Regardless of your skills, knowledge, and years of experience, it is likely that you sometimes dread making cold calls. If effective cold calling is fairly easy from an energy investment level: pick up phone, dial a number, and run through a script, why is it that we can dread doing it so much? The answer to that question can be traced back to a concept called approach anxiety.
Approach anxiety is the feeling that people experience when they are considering approaching somebody that they do not know. This could occur in a number of different scenarios, but the most common would be for a man who is interested in talking to woman that he does not know.
In this scenario, this man may feel fear and a pit in his stomach before he approaches the woman. In many cases, this feeling can be so intense that it prevents him from approaching the person he is interested in. The interesting thing about approach anxiety is that the anxiety can be very intense, yet the worst outcome that can occur is rejection from a complete stranger that will never be seen again.
Just as approach anxiety can affect and prevent a man from approaching a woman, it can affect and prevent effective cold calling. Even though the worst thing that can happen is for someone to say they aren’t interested, we hate rejection and can sometimes generate anxiety thinking about the potential for that happening. This anxiety creates resistance and dread when it comes time to start cold calling.
If you can relate to this feeling and you can see the potential connection with approach anxiety, I have good news and I have bad news. The good news is that there are simple things you can do to deal with and overcome it. The bad news is that, regardless of your years of experience and number of calls made, it is likely that you will still feel this anxiety from time to time.
Below are simple things to do to deal with approach anxiety and drive effective cold:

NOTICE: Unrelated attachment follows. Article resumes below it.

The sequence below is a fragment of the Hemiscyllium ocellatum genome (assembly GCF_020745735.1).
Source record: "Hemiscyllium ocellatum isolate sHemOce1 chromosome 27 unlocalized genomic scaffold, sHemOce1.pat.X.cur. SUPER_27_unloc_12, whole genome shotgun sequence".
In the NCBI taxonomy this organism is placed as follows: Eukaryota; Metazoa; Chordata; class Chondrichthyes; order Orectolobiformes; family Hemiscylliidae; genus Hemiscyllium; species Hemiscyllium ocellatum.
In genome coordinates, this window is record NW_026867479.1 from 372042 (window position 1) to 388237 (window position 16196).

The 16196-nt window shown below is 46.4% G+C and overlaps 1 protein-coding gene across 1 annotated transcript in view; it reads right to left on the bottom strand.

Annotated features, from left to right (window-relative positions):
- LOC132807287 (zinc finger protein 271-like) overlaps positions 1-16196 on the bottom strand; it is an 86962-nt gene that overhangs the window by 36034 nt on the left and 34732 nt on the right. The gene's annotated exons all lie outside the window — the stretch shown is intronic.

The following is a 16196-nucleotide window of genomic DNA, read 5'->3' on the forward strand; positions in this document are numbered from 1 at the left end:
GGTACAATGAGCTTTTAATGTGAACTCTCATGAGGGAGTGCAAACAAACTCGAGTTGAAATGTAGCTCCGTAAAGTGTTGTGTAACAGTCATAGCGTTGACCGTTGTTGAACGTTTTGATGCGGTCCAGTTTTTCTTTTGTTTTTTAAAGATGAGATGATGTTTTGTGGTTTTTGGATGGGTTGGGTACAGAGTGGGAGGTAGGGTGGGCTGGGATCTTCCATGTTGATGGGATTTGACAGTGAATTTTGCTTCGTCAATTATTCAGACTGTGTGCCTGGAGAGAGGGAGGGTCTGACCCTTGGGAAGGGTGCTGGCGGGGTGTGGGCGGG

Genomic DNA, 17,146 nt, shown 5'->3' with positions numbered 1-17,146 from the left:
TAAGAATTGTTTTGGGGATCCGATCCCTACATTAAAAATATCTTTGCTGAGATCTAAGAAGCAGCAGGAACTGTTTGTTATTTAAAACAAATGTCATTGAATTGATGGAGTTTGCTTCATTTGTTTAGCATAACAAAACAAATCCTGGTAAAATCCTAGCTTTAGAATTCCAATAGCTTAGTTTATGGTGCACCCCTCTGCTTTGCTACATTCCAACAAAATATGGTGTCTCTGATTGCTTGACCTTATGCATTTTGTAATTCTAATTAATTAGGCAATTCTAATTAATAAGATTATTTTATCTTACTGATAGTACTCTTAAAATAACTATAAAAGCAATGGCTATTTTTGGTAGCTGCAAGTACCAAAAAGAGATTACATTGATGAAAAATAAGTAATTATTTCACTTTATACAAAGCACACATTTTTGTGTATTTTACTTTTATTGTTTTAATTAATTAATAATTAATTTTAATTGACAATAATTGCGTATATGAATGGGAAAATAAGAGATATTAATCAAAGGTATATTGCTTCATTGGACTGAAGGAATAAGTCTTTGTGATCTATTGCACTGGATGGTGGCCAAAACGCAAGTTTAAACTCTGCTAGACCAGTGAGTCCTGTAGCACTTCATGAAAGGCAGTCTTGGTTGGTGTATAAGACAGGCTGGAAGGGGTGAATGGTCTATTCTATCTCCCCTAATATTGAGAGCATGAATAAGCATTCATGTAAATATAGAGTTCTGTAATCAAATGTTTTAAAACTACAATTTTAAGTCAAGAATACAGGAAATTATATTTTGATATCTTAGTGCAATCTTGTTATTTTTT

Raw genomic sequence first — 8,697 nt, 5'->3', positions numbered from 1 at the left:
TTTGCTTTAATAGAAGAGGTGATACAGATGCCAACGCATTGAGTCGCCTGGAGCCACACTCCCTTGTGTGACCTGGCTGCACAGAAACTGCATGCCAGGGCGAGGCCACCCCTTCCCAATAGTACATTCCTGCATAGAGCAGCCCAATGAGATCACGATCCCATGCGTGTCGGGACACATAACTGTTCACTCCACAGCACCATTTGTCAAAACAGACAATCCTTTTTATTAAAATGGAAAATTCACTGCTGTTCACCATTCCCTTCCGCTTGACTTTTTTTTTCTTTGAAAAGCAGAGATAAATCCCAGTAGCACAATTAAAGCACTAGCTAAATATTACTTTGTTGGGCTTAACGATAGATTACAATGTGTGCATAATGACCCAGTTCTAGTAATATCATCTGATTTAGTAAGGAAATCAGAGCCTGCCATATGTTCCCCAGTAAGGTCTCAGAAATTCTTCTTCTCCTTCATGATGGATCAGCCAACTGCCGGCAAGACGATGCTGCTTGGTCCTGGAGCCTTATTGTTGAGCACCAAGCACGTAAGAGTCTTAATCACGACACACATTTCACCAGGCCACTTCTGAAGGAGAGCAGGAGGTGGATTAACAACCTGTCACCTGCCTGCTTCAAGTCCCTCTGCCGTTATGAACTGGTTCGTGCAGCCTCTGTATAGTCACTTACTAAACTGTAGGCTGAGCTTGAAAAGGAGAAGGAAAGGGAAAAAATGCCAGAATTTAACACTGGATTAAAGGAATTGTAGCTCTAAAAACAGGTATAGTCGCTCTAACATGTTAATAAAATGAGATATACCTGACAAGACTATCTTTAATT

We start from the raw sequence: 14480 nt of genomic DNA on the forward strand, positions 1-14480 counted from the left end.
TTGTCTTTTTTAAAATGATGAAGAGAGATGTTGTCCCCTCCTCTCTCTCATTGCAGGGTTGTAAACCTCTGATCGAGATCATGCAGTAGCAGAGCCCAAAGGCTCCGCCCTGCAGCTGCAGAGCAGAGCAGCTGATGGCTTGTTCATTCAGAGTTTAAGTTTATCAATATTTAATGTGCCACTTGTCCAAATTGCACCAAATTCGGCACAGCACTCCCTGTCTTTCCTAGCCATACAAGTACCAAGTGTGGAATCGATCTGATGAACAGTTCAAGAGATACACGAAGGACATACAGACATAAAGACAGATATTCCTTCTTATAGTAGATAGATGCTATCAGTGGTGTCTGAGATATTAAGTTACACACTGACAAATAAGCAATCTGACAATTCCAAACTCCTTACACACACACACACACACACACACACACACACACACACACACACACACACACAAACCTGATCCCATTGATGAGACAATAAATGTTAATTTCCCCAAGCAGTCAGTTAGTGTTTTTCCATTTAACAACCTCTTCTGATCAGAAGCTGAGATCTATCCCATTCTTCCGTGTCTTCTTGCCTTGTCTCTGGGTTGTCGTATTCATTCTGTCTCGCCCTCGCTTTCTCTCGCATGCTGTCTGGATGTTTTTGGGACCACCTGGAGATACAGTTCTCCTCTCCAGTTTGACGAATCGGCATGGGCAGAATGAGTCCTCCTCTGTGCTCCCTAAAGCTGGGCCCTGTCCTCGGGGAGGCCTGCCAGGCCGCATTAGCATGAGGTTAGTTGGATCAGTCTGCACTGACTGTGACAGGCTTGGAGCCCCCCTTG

The first step in dealing with anxiety is preparation. Think about when you were in school and you took a test where you were not prepared as much as you wanted to be and one where you knew the information inside and out. It is likely that you had anxiety when you were unprepared and you probably had a high level of confidence and comfort when you were prepared. Preparing for cold calls can give you that same comfort and confidence. This would include having a script, knowing your product, knowing your customer, knowing your competition, and preparing for the objections you are likely to receive.
Believing in yourself, believing in the company you work for, and believing in the product you are selling can not only decrease anxiety, but it can also drive effective cold calling. Make a list of affirmations that help you have a high level of confidence and read these before you cold call.
Getting into a routine can help decrease anxiety and drive effective cold calling. An example of how a routine can help is if you consider a sales person starting their day and they do not want to make cold calls. A routine that may decrease the anxiety is to go over some affirmations, review some product and customer information, then outline some notes on what you are going to discuss, then make some warm calls to low levels or people that are more approachable. This process can help the person to warm up and defuse anxiety.
Track your activity for calls made, people connected with, leads created, etc. Tracking activity is important for many reasons, but when it comes to approach anxiety and effective cold calling, it can help to give you a feeling of productiveness and that can help to create momentum and defuse any resistance to making cold calls.anxiety coach